One day last week I received an invitation to head South on a short scouting mission for Mr. Tarpon and jumped at the chance to test some flies and equipment and perform some checks in order to prepare myself for some very cool clients coming into town soon to fish with me.
In the process I was fortunate enough to meet and spend some quality time with the great & legendary fly fisherman, Bud Rowland. His home is riddled with artifacts of grand proportion. A plethora of fly rods and reels, all with lines strung, flies tied to their leaders and ready to cast. They are strapped to the ceiling and walls like a high-grade weapons arsenal. Fiberglass replicas of colorfully massive fish jump out at you from every corner, some with long pointy harpoon-like bills, others baring fangs protruding from yellow mouths. Feeling like a kid in a candy shop, every miniscule item seemed to catch my attention.
Of course, with me being deprived of sleep, I didn’t prepare any questions for Bud in advance and thought that Bud might even be relieved if I did not bombard him with the same 20 questions he hears most frequently about his world record speckled trout which he bravely released. I also failed to even take a picture with Bud and myself… Lack of sleep can make things skip the mind. Nonetheless, it was an honor to hear some of his other stories and see many of the saltwater fly fishing relics and artifacts in his home, but the coolest part was just sitting quietly and listening to Bud talk about all the knowledge he has gained over the 40 years of fly fishing along the South Texas Coast.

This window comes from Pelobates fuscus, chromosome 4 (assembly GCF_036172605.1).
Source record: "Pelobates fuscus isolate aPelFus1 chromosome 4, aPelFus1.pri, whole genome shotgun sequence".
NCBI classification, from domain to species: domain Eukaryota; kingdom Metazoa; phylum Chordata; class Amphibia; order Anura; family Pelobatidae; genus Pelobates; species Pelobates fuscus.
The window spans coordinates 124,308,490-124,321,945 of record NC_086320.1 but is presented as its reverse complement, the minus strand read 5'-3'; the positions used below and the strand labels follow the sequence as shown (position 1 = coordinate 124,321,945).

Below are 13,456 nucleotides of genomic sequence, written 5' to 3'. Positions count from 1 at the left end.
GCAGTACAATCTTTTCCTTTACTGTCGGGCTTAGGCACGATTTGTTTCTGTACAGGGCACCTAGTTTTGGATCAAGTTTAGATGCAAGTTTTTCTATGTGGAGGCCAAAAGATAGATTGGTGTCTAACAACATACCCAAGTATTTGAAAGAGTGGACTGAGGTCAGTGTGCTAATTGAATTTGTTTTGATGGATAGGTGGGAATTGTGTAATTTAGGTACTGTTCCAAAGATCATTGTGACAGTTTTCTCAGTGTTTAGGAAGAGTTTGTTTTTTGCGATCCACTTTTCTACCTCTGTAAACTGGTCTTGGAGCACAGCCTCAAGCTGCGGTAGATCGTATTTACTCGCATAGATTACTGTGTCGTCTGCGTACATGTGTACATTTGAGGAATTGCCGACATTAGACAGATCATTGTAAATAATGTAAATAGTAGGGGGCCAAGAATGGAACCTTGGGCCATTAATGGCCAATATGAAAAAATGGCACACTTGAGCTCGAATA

Truly amazed, I did manage to ask him a few squid-like questions, like how he got into fly fishing, and how he ended up calling South Texas his home. A bamboo fly rod was his first fishing rod ever, and when it came for him to pull up his Wyoming/Kansas roots, he told me it was either Texas where he had family, or Australia. I was pleased to learn that he chose Texas and that the fishing and outdoor activities here rival those that can be found in the Outback.
He even called the South Texas Gulf Coast a “fly fisherman’s paradise”, bringing another big smile across my face which I tried to hold back to no avail. Upwards and onwards, I think to myself, that is the same reason why I moved to Port Aransas. It is a legendary fishing port, formerly known for its enormous runs of tarpon and many other species and even today quality fishing experiences can be had most any day of the year.
Then, suddenly, in the blink of an eye, I was back on the Texas Highways pavement heading back to Port Aransas with a few of Bud’s flies in my shirt pocket. I consider myself to be truly lucky for having met Bud, and I hope to see him again soon, either on my turf, or his.
The time is nigh, as tarpon are congregating outside the inlets and passes of the gulf, laying in wait to scarf down the next baker’s dozen of mullet as they run from the bulls. In October I have one set of dates left for prime-time tarpon fishing. This is one experience you should jump on like a PBR Cowboy and it is one that you will never forget as it takes a good amount of fortitude to battle these Silver Kings (and win).
Give me a call directly asap to get on the books and make sure to leave a message if I don’t answer! The phone stays on vibrate most of the day to keep from waking the family!Keeping the hooks sharp,
Captain Ken Jones
Port Aransas, TX
Certified Tourism Ambassador
Certified Wildlife Guide